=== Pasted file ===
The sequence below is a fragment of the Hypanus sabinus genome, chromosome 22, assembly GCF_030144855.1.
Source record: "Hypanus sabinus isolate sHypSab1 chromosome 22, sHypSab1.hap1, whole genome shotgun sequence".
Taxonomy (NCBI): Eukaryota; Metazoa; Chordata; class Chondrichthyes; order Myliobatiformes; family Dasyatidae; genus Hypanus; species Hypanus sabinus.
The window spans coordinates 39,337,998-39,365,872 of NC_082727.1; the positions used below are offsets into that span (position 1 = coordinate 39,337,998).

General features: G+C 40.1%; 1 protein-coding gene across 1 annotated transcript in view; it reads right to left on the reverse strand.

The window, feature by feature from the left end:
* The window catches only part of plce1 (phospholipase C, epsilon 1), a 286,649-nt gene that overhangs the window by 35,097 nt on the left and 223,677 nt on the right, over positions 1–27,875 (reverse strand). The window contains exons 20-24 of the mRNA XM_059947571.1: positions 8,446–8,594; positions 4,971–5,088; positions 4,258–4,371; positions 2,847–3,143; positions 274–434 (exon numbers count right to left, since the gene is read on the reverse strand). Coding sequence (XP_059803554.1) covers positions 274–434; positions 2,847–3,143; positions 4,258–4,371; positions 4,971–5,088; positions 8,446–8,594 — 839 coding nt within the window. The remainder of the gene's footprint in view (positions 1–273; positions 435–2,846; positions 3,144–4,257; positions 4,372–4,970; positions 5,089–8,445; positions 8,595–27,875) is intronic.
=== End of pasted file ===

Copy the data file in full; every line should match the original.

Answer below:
The sequence below is a fragment of the Hypanus sabinus genome, chromosome 22, assembly GCF_030144855.1.
Source record: "Hypanus sabinus isolate sHypSab1 chromosome 22, sHypSab1.hap1, whole genome shotgun sequence".
Taxonomy (NCBI): Eukaryota; Metazoa; Chordata; class Chondrichthyes; order Myliobatiformes; family Dasyatidae; genus Hypanus; species Hypanus sabinus.
The window spans coordinates 39,337,998-39,365,872 of NC_082727.1; the positions used below are offsets into that span (position 1 = coordinate 39,337,998).

General features: G+C 40.1%; 1 protein-coding gene across 1 annotated transcript in view; it reads right to left on the reverse strand.

The window, feature by feature from the left end:
* The window catches only part of plce1 (phospholipase C, epsilon 1), a 286,649-nt gene that overhangs the window by 35,097 nt on the left and 223,677 nt on the right, over positions 1–27,875 (reverse strand). The window contains exons 20-24 of the mRNA XM_059947571.1: positions 8,446–8,594; positions 4,971–5,088; positions 4,258–4,371; positions 2,847–3,143; positions 274–434 (exon numbers count right to left, since the gene is read on the reverse strand). Coding sequence (XP_059803554.1) covers positions 274–434; positions 2,847–3,143; positions 4,258–4,371; positions 4,971–5,088; positions 8,446–8,594 — 839 coding nt within the window. The remainder of the gene's footprint in view (positions 1–273; positions 435–2,846; positions 3,144–4,257; positions 4,372–4,970; positions 5,089–8,445; positions 8,595–27,875) is intronic.